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As UN Offers Grim Report on World Hunger, 120 NGOs and Charities Call On World Leaders to Act Now

As UN Offers Grim Report on World Hunger, 120 NGOs and Charities Call On World Leaders to Act Now

Dec. 3 (EIRNS)–On Dec. 2 , the UN’s Office of Humanitarian Affairs (OCHA) released its Global Humanitarian Overview 2022, which offers a dire picture of world famine and urgent financing needs for humanitarian aid–now far below the $7 billion requested by World Food Program director David Beasley. Coinciding with this, from London, a group of 120 NGOs and charities of varying sizes, issued a letter to world leaders from London, under the group name “Action Against Hunger,” also urging that immediate action be taken to ameliorate the “famine risk that is soaring globally,” and about which the UN warned over six months ago.

” We,” the letter states, “a group of 120 NGOs from around the world – are at a loss that since then the crisis has only worsened. There has been a 370% rise in people experiencing catastrophic levels of hunger since April and now a staggering 45 million people are at extreme risk – on the brink of famine. These numbers do not tell the whole story. Behind them are people suffering immensely from a crisis that we can prevent. What will it take for this situation to change?” The letter cites warnings by UN Secretary-General Antonio Guterres of huge funding deficits, rising rates of hunger and malnutrition, escalating conflict and humanitarian crises, underscoring that conflict impedes humanitarian access, using starvation as a means of warfare. It calls on world leaders to fully fund a $41 billion humanitarian hunger response to end famine globally and address emergencies that fuel hunger– the COVID pandemic, conflict and climate change. {The letter is available here.}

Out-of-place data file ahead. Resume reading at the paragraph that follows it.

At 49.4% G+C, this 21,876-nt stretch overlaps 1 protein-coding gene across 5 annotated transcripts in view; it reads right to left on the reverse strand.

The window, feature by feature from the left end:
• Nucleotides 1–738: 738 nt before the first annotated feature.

The OCHA report reiterates warnings made by David Beasley, that 274 million people could be in need of humanitarian aid next year–up from 235 million in 2020 and 168 million in 2019. There are 45 million people across 43 countries now at risk of famine and $7 billion needed to avert disaster. “Food insecurity”–starvation–is cited as the major cause for humanitarian need. Since before the COVID pandemic began, the number of people at risk for famine has risen by 60%, the report adds.

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